Uniforms and dress standards

Clothing is an important part of the way that many trans and gender diverse young people express their gender identity. Implementing uniform policies, practices and procedures that recognise the needs of trans and gender diverse young people is essential for promoting positive student wellbeing. An inclusive and flexible uniform policy is not only beneficial for trans and gender diverse students but may increase the safety and comfort of all students.

Options provided to all students should include pants and shorts that can be worn by any student regardless of sex or gender identity.

Dress codes should allow for accommodation of individual needs and circumstances, including the needs of trans and gender diverse young people. There may be practical issues to overcome for example fit and sizing, so a common sense approach may be required when considering individual requests for modifications - for example, if the girls’ blouse does not fit and the student requests to wear the sports polo instead.

A dress code that requires a trans or gender diverse student to wear the specified uniform of a gender with which they do not identify may breach anti-discrimination legislation and contribute to the student's social exclusion and isolation.

It is reasonable to ask a trans or gender diverse student to comply with uniform rules, particularly where they protect health and safety, such as wearing a hat. The school may set rules that apply to everyone such as no nail polish or make up. This will not be discrimination so long as the rules are equally applied to all students regardless of their sex or gender identity.

When attending a school formal or other official events out of uniform a student should be able to wear what they feel safe and comfortable in. For example, a trans female should be allowed to wear a dress, if that is what she prefers. It is reasonable for you to ask the student to wear something formal and appropriate for such an event, so long as there are not different expectations of trans and gender diverse students compared with cisgender students.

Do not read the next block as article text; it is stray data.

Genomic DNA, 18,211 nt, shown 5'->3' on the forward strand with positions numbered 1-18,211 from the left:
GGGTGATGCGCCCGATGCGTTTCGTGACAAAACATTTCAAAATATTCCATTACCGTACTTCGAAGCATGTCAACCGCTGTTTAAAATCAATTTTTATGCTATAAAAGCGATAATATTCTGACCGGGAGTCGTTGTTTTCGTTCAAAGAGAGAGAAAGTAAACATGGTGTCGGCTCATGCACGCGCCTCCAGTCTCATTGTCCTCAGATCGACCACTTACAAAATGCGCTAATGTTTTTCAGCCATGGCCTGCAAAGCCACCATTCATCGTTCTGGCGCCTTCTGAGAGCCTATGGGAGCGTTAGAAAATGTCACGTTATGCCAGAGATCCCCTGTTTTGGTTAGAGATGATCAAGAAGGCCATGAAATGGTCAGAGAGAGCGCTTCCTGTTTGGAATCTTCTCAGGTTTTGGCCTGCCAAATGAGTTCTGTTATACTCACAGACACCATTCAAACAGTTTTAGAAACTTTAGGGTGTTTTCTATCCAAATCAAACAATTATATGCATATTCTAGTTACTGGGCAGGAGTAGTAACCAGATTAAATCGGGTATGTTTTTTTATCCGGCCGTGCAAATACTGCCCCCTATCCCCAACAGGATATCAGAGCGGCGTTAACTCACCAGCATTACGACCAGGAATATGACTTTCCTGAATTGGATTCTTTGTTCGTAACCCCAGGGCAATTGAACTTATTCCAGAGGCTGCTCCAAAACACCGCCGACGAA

Eden is enrolled in a private co-ed school in Year 7. At 14 Eden begins affirming their gender identity as a non-binary person. Eden starts using them/their pronouns at school. The school uniform policy sets out two options - the boys’ uniform and the girls’ uniform. This does not make Eden feel very included. Eden decides that they will wear the boys’ pants and the girls’ blouse as this will make them feel most comfortable and will fit their body well. This decision is supported by the school. After the experience with Eden, the school decides to change their policy to express that students can dress in a manner consistent with their gender identity and expression, so long as it is within the existing uniform options and provided that a neat and tidy appearance is maintained by all students.

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